The Federal Reserve agonized in 2008 over how far to go to stop a financial crisis that threatened to cause a recession, and at times struggled to recognize the speed and magnitude of the meltdown.
"We're crossing certain lines. We're doing things we haven't done before," then-Chairman Ben Bernanke said as Fed officials met in an emergency session on March 10, 2008, and launched never-before-taken steps to lend to teetering Wall Street firms.
The Fed Friday released hundreds of pages of transcripts covering its 14 meetings during 2008 -- eight regularly scheduled meetings and six emergency sessions. The Fed releases full transcripts of each year's policy meetings after a five-year lag.
The 2008 transcripts cover the most tumultuous period of the crisis, including the collapse and rescue of investment bank Bear Stearns, the government takeover of mortgage giants Fannie Mae and Freddie Mac, the decision to let investment bank Lehman Brothers fold in the largest bankruptcy in U.S. history and the bailout of insurer American International Group.
For all its aggressive steps in 2008, the transcripts show the Fed failing at times to grasp the size of the catastrophe they were dealing with. Bernanke and his top lieutenants often expressed puzzlement that they weren't managing to calm panicky investors.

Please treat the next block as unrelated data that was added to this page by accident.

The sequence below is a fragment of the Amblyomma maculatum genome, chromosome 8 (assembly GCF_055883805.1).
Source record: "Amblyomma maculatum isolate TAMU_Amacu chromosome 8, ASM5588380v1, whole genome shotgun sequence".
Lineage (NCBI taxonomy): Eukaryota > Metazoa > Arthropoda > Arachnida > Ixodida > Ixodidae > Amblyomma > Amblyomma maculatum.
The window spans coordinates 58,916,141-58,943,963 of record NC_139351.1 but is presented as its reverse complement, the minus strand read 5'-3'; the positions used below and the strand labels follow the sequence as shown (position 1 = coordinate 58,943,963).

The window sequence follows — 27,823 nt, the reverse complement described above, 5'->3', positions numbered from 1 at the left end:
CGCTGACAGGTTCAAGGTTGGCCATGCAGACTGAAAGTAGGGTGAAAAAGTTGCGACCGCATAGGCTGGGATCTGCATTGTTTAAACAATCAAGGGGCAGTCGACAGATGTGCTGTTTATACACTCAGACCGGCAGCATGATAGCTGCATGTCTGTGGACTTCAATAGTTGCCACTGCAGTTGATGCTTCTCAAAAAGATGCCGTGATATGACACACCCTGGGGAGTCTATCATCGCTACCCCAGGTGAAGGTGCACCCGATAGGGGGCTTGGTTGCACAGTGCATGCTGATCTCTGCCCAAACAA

As late as Sept. 16, 2008, a day after Lehman Brothers filed for bankruptcy, Bernanke declared, "I think that our policy is looking actually pretty good."
The Fed declined at that meeting to cut its benchmark short-term rate. Yet just three weeks later, after the Fed had rescued AIG, Bernanke felt compelled to call an emergency conference call. In it, he won approval for a half-point rate cut.
The transcripts show that Bernanke enjoyed the support of current Fed chairwoman Janet Yellen, who succeeded Bernanke this month, for the unconventional policy actions he was pushing. At the time, Yellen was head of the Fed's San Francisco regional bank.
At an Oct. 28-29 Fed meeting, Yellen noted the dire events that had occurred that fall. With a nod to Halloween, she said the Fed had received "witch's brew of news."
"The downward trajectory of economic data," Yellen said, "has been hair-raising."